Tracey: The most surprising thing about “Don’t Knock Twice” is that this is a horror movie that passes the Bechdel test. Let’s clap for that, everyone! Jess, (played by Katee Sackhoff, bad-ass Starbuck herself!) is an sculptor trying to repair a relationship with her estranged daughter Chloe, (Lucy Boynton). Chloe is being pursued by a terrifying demon that may, or may not be, the ghost of an old lady that was driven to suicide by Chloe’s bullying. There are some infuriating moments here: the mother is thick as bricks – poor Chloe repeatedly tries to explain that she’s awakened the old lady’s ghost, what with knock-knocking at the door of the old lady’s haunted house once too many. But somehow Starbuck rolls her eyes and keeps on blaming Chloe for EVERYTHING that goes wrong. We get that the mother is an artsy burn-out, but how much evidence of poltergeist activity does she need before giving her daughter a break?
Beatricia: An endlessly loving mother that has to deal with an ungrateful, surly teenager who wears inappropriate outfits? Why, how far-fetched, what will they think of next.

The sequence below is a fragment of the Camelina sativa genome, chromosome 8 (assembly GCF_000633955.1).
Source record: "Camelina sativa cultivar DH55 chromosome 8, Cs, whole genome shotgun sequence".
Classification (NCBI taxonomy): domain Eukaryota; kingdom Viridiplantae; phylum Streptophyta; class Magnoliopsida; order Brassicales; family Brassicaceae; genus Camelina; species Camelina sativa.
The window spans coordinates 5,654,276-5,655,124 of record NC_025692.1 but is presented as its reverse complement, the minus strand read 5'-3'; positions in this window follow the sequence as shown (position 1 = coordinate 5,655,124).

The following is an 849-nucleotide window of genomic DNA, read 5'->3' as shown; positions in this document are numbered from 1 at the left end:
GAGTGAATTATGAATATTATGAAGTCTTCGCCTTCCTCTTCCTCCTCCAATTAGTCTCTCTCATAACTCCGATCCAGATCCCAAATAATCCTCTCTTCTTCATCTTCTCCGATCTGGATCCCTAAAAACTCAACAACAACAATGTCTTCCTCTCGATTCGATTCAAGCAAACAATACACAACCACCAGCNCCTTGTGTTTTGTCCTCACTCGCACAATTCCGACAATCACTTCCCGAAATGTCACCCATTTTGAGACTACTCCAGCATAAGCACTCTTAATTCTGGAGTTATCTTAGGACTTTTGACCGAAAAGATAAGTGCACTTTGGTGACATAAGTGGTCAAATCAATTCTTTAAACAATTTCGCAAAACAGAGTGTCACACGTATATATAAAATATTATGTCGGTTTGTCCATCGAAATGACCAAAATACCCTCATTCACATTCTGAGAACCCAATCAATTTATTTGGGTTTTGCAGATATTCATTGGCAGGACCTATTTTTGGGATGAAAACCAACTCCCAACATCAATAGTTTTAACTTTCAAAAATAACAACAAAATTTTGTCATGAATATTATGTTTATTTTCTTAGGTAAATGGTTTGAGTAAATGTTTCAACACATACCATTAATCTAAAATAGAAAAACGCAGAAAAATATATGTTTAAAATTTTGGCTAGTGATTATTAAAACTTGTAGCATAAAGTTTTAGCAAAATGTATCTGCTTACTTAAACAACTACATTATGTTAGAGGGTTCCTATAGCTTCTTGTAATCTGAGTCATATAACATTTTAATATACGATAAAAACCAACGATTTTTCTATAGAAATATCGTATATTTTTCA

Hank: Tracey, kiddo, you know I would totally believe you if you told me there was a skinny creepy-crawly ghost-lady terrorizing you, and I would still love you unquestioningly and I wouldn’t even ask you if you were on drugs, but if you WERE on drugs, you know you can open up and we can… (whips out a pamphlet) “start a dialogue about the dangers of Oh-Pee…Oh-Pee-Droids? Opi-OH-ids.” Yes, that’s it. We can work through this together, kiddo!
Trent: This is what would happen if “It Follows” and “The Babadook” got laid at that hotel from “The Shining” and then had a “Blackcoat’s Daughter” and then that daughter said “Old Bloody Mary” three times in front of the mirror from “Oculus.”
Grandpa Felicius: The most frightening thing this movie can conjure is the spectre of old age? Sickening.
Cousin Franz: There is an interesting dynamic between Katee Sackhoff and Lucy Boynton, (who was indeed in “The Blackcoat’s Daughter” playing more or less this same role.). But if there’s a spectre here, it’s the vaguely-there ghost of a mythology that we’re supposed to buy into. How does anyone know that “if you knock once,” this happens, and “if you knock twice,” this other thing happens? Or that the curse will be broken if people do X but not Y or Z? Where do all the bizarre rules come from? There’s half a good movie here, shrouded in gauzy nonsense.
Blurbarella: “Terrifying– far-fetched–creepy-crawly– times. Frightening–nonsense.”
Two out of Six Cherries